In another twist involving the public protector’s office‚ the Minister of Co-operative Governance an.
It has been a long way from the dusty streets of Ermelo, in Mpumalanga, to the sky for Khosini Ngobese.
But, said Ngobese, every stride has been worth it.
Today the talkative young woman is one of the few black female pilots in the country based at the Alpine Aviation School, where she works as a commercial pilot.
Ironically, being a pilot was the last thing on her mind when she grew up.
Like most students in the township, she went about her every day life, going to school, but not really knowing what she wanted to do after matric.
"After I completed my matric I had no idea what to study. So I did a bit of modelling here and there to make some money," said Ngobese.
She then went to the University of Zululand to study.
"I saw BAdmin and thought it sounded good, so I registered for it," recalled the beauty who went on to scoop the title of Miss University of Zululand.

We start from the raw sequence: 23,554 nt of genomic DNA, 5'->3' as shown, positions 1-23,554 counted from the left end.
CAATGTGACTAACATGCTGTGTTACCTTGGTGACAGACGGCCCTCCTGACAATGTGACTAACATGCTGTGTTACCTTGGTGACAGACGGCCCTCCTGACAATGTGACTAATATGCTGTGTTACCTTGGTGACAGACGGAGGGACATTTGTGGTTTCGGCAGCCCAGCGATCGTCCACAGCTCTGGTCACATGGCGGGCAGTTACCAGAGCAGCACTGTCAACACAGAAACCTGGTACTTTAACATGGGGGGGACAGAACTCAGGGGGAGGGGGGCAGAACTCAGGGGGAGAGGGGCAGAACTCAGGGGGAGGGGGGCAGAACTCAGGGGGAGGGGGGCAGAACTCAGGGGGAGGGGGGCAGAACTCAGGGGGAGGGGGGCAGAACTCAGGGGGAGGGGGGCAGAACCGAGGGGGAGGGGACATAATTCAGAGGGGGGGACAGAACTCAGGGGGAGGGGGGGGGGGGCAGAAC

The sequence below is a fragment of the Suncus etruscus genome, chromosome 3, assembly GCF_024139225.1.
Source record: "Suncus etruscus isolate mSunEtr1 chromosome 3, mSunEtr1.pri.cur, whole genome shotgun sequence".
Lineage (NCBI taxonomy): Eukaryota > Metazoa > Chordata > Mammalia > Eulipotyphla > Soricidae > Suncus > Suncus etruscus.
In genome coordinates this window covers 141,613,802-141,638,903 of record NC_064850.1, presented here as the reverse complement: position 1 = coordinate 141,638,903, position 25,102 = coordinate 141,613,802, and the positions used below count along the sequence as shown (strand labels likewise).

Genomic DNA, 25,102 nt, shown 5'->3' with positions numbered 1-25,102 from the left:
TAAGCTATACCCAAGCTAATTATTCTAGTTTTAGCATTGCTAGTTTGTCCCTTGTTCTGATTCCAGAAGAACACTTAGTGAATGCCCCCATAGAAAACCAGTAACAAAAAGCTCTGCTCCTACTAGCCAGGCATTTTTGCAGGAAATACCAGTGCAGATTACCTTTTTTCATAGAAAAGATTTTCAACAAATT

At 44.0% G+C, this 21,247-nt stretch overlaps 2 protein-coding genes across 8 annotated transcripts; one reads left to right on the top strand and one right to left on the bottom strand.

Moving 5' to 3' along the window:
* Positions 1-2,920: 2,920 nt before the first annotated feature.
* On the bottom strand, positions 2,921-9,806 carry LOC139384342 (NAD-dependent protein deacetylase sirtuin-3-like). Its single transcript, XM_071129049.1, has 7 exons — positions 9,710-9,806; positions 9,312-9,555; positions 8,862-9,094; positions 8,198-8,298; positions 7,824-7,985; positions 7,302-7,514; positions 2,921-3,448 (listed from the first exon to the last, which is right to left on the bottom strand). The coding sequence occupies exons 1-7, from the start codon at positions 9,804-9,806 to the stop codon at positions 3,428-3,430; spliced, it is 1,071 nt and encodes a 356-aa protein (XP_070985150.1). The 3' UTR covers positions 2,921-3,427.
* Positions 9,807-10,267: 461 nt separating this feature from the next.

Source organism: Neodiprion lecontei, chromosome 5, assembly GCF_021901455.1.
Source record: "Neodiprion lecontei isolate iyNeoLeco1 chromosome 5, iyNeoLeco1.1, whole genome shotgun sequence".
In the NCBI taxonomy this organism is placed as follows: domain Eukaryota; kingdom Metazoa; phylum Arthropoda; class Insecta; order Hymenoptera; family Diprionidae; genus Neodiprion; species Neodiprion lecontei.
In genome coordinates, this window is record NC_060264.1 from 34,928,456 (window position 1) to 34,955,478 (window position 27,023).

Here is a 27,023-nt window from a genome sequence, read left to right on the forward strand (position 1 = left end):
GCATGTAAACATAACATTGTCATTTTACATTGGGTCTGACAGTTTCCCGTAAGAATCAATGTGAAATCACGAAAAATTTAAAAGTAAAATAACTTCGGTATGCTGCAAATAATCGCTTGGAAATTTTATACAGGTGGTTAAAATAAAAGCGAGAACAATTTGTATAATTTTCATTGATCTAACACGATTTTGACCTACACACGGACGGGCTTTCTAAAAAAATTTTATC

Later on Ngobese decided to change gears and joined a friend who was going to Cape Town to do a project in aviation.
While there she fell head-over-heels in love with flying planes, especially the R44, also known as the "big machine".
That's when her passion for aviation was ignited.
Ngobese, who had completed her bachelor's degree in administration, changed direction and studied aviation. She was awarded her honours in transport economics.
She also qualified as the first black dangerous goods inspector.
"There was a time when I almost threw in the towel. It was tough and I kept thinking I should just give up and move on. I went through rough times and shed some tears," she said.
"But my inner voice told me to keep going, that I was going to make it no matter what people said."
Ngobese recalled her training days and how difficult it was to master hovering in a helicopter. "But it has been worth it," she said.